My Favourite Books of 2022

Cattle graze for about eight hours a day. This suggests they spend a good portion of their life eating. It must be an enjoyable experience or life for these four-legged beasts would be unbearable.

Author and Christian apologist, G. K. Chesterton was known to have an exuberant personality and a rotund figure. He liked eating, preferring beef to vegetables.  There are some accounts of him eating absent-mindedly if the food was in front of him. Chesterton wrote,

‘The mere brute pleasure of reading is the sort of pleasure a cow must have in grazing.’

Reading can occupy a few minutes or hours at a time. It often depends on our motivation, whether we are seeking out information or wanting to relax and refresh ourselves.

Reading is a precious gift that needs to be appreciated and applied, not left on the shelf to gather dust.

Reading nurtures and nourishes, focuses the mind, stimulates the emotions, and sets free the imagination.

The following books did all of that and made my reading experience in 2022 memorable and satisfying.

‘Christians’ – Greg Sheridan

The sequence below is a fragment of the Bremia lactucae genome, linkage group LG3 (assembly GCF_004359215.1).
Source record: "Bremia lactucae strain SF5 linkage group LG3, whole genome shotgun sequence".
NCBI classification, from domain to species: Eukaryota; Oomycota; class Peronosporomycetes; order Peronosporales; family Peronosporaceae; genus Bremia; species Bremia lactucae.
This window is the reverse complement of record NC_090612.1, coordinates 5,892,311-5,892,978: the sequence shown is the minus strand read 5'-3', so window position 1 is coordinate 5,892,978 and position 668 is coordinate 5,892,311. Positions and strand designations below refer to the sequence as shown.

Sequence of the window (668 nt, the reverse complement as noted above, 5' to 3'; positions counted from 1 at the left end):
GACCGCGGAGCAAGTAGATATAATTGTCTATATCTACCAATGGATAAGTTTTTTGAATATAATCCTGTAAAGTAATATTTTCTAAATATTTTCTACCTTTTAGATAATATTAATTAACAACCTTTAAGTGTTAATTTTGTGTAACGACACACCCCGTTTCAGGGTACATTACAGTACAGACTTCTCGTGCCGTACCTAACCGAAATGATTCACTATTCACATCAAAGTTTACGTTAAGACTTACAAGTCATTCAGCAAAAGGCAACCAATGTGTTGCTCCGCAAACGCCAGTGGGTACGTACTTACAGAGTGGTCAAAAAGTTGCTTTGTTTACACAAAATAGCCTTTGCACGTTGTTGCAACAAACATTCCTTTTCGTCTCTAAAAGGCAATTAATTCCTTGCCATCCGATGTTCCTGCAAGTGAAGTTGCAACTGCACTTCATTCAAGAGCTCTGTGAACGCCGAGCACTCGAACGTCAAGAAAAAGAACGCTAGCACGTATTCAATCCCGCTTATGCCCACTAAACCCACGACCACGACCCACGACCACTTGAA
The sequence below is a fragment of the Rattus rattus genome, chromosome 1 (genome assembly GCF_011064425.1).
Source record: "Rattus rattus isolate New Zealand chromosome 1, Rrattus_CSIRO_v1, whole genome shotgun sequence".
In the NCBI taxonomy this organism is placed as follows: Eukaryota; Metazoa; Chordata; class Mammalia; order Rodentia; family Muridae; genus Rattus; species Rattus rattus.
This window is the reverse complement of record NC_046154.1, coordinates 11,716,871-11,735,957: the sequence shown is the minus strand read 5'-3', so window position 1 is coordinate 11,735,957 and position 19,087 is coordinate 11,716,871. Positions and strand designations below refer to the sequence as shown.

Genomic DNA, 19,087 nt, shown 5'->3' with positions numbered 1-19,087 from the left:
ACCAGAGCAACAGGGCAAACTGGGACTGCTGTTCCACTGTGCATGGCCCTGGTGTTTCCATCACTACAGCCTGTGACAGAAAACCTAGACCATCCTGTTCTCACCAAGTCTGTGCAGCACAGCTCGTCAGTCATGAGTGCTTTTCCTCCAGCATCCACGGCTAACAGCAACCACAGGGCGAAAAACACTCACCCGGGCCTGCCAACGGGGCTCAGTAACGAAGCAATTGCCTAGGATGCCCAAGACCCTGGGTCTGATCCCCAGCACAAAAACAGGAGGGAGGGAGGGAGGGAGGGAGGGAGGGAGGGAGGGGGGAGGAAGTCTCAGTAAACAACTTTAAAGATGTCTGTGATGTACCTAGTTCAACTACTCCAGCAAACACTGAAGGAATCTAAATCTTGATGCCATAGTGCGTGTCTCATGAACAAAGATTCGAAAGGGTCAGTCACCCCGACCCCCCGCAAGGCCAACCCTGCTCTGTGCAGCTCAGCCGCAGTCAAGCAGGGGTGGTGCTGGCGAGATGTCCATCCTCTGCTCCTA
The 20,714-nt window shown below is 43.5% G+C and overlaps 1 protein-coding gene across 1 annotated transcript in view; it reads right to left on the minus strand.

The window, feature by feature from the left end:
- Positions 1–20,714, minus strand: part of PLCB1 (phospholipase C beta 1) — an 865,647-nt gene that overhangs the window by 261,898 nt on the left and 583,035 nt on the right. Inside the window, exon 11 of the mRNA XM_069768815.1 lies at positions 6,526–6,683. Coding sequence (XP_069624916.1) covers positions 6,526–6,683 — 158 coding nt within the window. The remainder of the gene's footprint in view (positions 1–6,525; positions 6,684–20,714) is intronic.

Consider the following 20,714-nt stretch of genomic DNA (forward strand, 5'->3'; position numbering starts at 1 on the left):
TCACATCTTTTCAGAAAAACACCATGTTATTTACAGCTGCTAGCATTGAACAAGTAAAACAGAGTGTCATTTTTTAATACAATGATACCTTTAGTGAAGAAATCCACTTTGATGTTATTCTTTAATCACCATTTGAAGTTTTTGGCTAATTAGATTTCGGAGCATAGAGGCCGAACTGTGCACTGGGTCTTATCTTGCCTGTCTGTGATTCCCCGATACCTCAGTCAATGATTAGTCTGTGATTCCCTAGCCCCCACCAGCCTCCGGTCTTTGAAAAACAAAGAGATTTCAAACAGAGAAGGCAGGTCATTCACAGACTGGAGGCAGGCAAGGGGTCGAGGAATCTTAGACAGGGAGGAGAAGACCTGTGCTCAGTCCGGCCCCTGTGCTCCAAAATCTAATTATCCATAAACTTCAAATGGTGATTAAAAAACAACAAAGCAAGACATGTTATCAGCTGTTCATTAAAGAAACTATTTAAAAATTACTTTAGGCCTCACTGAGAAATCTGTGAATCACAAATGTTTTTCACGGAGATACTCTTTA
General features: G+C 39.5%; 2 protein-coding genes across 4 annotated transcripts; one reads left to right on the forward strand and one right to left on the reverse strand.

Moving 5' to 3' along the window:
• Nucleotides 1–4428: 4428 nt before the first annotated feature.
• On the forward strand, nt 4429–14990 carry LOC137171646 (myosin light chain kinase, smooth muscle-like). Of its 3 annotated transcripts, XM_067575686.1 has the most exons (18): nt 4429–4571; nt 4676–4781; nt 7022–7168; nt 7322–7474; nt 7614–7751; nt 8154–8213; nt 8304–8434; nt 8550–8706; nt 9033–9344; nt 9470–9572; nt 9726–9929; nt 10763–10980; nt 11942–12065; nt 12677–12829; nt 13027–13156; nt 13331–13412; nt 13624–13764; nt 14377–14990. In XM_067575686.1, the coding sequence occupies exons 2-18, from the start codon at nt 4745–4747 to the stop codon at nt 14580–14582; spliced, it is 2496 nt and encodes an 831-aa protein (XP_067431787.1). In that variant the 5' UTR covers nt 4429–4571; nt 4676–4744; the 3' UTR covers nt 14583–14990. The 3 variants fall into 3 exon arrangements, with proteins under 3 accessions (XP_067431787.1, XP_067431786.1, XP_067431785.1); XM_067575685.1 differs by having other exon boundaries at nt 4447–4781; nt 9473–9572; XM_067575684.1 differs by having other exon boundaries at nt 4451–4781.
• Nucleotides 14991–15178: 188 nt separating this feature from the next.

Greg Sheridan is a foreign affairs journalist and author. His latest book, Christians, published in 2021, is a vigorous and passionate defense of Christianity and a timely rebuff to secular humanism.

‘Christianity is liberating and empowering for ordinary people.’

‘The Lincoln Highway’ – Amor Towles

Amor Towles’ third novel The Lincoln Highway is set in 1950’s America. It is a multilayered tale of misadventure and self-discovery, an absorbing and exhilarating ride.

‘Time is that which God uses to separate the idle from the industrious.’

‘The Suicide Prevention Pocket Guidebook’ – Joy Hibbins

Joy Hibbins is the founder and CEO of an award-winning Suicide Crisis Centre in Cheltenham, Gloucestershire, UK. The Suicide Prevention Pocket Guidebook, published in 2021, is written with empathy, knowledge, understanding and compassion.

‘It is natural to try to play down what is happening rather than seeing the reality. However, it is important for your friend or loved one that you recognise and acknowledge the extent of their emotional pain and suffering, and their risk.’

‘The Salt Path’ – Rayner Winn

Raynor Winn’s first book The Salt Path is an uplifting memoir. Just days after Raynor learns that Moth, her husband of 32 years, is terminally ill, their home and livelihood is taken away. They decide, somewhat impulsively, to walk the South West Coast Path, U.K., a journey of 630 miles of rugged, sea-swept terrain.

‘Rather than the walk being a time to get our thoughts straight and make a plan, it had become a meditation, a mental void filled only with salt wind, dust, and light. Each step had its own resonance, its moment of power or failure.’

Blog Post: The Salt Path                                   

The Salt Path

‘Orwell’s Roses’– Rebecca Solnit